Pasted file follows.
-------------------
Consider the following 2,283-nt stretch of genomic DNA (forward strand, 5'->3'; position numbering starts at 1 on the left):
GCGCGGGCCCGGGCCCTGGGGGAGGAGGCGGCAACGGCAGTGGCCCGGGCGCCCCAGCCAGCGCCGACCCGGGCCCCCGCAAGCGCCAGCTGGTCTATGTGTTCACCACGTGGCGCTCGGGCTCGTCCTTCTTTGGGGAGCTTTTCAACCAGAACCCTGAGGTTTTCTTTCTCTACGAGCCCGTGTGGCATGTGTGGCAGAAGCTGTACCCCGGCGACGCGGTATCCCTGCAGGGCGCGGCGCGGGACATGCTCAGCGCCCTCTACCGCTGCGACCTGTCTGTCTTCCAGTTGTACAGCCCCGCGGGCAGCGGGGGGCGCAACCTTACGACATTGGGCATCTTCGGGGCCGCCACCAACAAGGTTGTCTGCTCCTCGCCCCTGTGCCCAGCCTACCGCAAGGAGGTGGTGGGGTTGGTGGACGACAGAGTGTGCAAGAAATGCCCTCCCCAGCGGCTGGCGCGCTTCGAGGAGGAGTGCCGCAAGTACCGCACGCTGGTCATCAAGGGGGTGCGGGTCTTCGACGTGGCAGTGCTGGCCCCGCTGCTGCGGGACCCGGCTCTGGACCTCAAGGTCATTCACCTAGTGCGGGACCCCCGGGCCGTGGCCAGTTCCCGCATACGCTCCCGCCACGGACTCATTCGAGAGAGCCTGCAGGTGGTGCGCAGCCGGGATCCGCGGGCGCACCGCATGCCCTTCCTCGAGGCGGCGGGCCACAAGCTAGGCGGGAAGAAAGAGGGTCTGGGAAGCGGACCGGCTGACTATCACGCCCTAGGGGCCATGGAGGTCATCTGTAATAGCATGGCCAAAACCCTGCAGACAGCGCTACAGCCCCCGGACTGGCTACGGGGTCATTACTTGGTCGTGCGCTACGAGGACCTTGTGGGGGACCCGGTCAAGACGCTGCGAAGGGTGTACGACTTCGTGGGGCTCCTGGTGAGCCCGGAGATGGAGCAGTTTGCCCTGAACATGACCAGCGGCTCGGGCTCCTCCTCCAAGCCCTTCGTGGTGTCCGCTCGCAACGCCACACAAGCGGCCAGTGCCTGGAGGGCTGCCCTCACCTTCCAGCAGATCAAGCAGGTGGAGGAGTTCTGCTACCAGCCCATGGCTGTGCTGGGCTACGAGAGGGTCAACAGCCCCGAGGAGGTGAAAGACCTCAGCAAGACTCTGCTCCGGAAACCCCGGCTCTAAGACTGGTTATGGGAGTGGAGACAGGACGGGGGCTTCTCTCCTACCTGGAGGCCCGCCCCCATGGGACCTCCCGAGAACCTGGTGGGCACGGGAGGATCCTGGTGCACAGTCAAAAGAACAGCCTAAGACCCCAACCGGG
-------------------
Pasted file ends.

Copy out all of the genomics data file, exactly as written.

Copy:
Consider the following 2,283-nt stretch of genomic DNA (forward strand, 5'->3'; position numbering starts at 1 on the left):
GCGCGGGCCCGGGCCCTGGGGGAGGAGGCGGCAACGGCAGTGGCCCGGGCGCCCCAGCCAGCGCCGACCCGGGCCCCCGCAAGCGCCAGCTGGTCTATGTGTTCACCACGTGGCGCTCGGGCTCGTCCTTCTTTGGGGAGCTTTTCAACCAGAACCCTGAGGTTTTCTTTCTCTACGAGCCCGTGTGGCATGTGTGGCAGAAGCTGTACCCCGGCGACGCGGTATCCCTGCAGGGCGCGGCGCGGGACATGCTCAGCGCCCTCTACCGCTGCGACCTGTCTGTCTTCCAGTTGTACAGCCCCGCGGGCAGCGGGGGGCGCAACCTTACGACATTGGGCATCTTCGGGGCCGCCACCAACAAGGTTGTCTGCTCCTCGCCCCTGTGCCCAGCCTACCGCAAGGAGGTGGTGGGGTTGGTGGACGACAGAGTGTGCAAGAAATGCCCTCCCCAGCGGCTGGCGCGCTTCGAGGAGGAGTGCCGCAAGTACCGCACGCTGGTCATCAAGGGGGTGCGGGTCTTCGACGTGGCAGTGCTGGCCCCGCTGCTGCGGGACCCGGCTCTGGACCTCAAGGTCATTCACCTAGTGCGGGACCCCCGGGCCGTGGCCAGTTCCCGCATACGCTCCCGCCACGGACTCATTCGAGAGAGCCTGCAGGTGGTGCGCAGCCGGGATCCGCGGGCGCACCGCATGCCCTTCCTCGAGGCGGCGGGCCACAAGCTAGGCGGGAAGAAAGAGGGTCTGGGAAGCGGACCGGCTGACTATCACGCCCTAGGGGCCATGGAGGTCATCTGTAATAGCATGGCCAAAACCCTGCAGACAGCGCTACAGCCCCCGGACTGGCTACGGGGTCATTACTTGGTCGTGCGCTACGAGGACCTTGTGGGGGACCCGGTCAAGACGCTGCGAAGGGTGTACGACTTCGTGGGGCTCCTGGTGAGCCCGGAGATGGAGCAGTTTGCCCTGAACATGACCAGCGGCTCGGGCTCCTCCTCCAAGCCCTTCGTGGTGTCCGCTCGCAACGCCACACAAGCGGCCAGTGCCTGGAGGGCTGCCCTCACCTTCCAGCAGATCAAGCAGGTGGAGGAGTTCTGCTACCAGCCCATGGCTGTGCTGGGCTACGAGAGGGTCAACAGCCCCGAGGAGGTGAAAGACCTCAGCAAGACTCTGCTCCGGAAACCCCGGCTCTAAGACTGGTTATGGGAGTGGAGACAGGACGGGGGCTTCTCTCCTACCTGGAGGCCCGCCCCCATGGGACCTCCCGAGAACCTGGTGGGCACGGGAGGATCCTGGTGCACAGTCAAAAGAACAGCCTAAGACCCCAACCGGG